The remote registration service asks for a photo ID and a selfie. Then, the bank can check to see if both the images match through an innovative face recognition process. In the last step, a BBVA representative verifies the new customer’s identity through a video call. BBVA’s ‘Online Onboarding’ process only takes a couple of minutes and allows the new customer to access and use all the tools and functions the bank has to offer.
Spanish banks traditionally did this in one of three ways: by physically verifying the customer’s identity at the branch, sending a messenger to a customer’s house,, or checking their information against an account the customer holds at another bank. The bank regulator authorized this video-call identification process a couple of years ago.
The UK-headquartered HSBC allows its business customers to open new accounts with a selfie, requiring a passport or DL images as an additional security measure. Prospective clients are invited to provide a self-portrait shot on their phone, which the bank verifies using facial recognition software before allowing them to make deposits and withdrawals.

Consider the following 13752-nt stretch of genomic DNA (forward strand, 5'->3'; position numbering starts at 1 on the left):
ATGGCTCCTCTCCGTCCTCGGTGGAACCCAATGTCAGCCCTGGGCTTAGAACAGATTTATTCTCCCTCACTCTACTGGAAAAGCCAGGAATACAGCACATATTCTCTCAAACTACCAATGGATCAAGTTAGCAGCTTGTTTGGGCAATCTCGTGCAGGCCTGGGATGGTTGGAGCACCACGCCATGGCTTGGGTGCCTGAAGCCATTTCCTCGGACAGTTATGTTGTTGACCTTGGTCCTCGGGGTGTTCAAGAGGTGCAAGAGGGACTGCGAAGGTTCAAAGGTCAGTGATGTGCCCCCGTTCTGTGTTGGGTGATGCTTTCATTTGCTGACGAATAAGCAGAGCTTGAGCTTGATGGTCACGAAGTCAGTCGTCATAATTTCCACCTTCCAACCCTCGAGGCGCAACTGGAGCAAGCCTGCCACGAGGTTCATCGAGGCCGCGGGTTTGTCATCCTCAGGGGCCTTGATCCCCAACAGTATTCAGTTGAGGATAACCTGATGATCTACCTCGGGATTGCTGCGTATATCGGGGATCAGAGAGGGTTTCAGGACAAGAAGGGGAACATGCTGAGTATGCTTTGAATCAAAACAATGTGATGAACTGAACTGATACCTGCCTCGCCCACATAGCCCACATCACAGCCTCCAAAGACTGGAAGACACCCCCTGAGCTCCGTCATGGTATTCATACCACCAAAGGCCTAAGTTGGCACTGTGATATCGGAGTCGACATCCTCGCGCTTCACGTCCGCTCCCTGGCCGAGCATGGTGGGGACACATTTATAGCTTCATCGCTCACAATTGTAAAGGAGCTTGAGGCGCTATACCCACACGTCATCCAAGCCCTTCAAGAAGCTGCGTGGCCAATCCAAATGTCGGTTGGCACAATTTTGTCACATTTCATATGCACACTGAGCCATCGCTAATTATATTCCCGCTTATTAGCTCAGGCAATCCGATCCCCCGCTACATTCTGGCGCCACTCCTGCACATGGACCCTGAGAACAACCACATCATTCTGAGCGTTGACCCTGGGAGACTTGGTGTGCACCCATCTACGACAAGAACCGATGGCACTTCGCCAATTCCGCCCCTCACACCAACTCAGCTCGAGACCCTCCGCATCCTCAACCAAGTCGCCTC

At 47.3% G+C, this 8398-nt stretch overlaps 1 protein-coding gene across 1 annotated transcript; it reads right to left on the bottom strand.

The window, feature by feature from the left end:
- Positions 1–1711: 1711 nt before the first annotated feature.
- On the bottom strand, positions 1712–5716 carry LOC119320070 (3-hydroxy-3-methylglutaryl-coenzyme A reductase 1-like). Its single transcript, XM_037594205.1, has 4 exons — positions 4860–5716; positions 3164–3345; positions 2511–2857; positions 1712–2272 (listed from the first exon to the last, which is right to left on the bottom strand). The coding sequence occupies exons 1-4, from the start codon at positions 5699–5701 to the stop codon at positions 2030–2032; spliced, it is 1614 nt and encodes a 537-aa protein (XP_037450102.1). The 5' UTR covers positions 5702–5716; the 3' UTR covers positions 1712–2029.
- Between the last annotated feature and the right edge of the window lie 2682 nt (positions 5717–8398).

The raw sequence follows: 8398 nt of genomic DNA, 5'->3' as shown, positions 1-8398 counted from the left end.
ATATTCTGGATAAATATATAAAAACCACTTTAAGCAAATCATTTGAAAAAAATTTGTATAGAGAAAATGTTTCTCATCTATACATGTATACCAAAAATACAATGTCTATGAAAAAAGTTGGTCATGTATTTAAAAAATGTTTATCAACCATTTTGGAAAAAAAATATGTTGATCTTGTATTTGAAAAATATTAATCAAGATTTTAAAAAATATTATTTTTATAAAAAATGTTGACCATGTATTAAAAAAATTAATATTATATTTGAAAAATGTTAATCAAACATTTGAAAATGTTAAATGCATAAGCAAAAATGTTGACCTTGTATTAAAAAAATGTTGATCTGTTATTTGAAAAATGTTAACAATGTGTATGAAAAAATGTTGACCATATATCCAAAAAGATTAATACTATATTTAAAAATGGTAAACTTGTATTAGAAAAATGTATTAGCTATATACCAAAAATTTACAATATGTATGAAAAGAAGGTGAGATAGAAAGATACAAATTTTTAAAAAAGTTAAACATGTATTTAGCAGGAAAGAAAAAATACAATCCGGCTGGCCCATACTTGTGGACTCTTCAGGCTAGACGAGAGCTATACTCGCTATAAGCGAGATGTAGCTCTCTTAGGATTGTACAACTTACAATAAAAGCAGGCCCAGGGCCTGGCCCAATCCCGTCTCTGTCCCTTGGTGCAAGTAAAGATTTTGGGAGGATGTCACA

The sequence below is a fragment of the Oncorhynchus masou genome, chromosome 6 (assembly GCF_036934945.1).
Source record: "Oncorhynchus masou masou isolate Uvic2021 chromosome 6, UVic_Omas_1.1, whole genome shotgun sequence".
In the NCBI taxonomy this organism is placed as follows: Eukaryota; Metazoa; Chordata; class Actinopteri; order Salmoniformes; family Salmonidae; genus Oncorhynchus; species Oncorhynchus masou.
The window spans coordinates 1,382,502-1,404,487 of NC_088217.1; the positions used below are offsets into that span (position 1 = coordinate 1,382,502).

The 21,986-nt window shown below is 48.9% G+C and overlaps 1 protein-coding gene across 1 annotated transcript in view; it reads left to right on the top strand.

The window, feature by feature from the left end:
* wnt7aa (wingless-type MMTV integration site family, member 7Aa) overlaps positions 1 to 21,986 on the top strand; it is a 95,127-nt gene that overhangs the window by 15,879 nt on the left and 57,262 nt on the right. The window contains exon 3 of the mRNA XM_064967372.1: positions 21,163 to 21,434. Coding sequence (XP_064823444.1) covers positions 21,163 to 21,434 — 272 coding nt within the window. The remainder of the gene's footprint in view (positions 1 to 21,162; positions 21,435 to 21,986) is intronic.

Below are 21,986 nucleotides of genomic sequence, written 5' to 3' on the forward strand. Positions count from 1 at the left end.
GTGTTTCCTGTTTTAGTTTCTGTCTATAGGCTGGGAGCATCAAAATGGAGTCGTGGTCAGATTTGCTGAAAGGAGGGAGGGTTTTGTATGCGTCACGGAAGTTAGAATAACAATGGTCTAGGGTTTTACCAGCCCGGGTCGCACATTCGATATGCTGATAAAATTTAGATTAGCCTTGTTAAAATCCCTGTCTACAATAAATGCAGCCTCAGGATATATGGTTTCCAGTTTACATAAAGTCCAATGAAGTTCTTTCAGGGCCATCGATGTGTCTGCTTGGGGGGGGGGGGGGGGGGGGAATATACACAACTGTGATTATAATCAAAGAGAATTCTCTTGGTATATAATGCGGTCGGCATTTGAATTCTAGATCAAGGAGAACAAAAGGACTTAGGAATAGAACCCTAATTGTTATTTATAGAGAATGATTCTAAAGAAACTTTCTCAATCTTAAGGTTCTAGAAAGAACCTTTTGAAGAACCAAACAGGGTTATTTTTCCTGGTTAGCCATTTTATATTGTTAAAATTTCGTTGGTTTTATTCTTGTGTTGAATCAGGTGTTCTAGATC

This January, Metro Bank launched instant online account opening for its current account. Just like the bank’s in-store account opening process, customers can use their account right away, with account details provided immediately at the end of a successful application. The use of innovative technology means identification documents, along with a selfie, are uploaded directly to the application. With verification and authentication taking place in real-time, accounts can be opened in less than 10 minutes, including setting-up internet banking.
Without comparing institutional banking to digital-only solutions (since those are often operating on money licenses, holding funds with a different institution), it is worth mentioning how the new generation of banks approaches customer onboarding.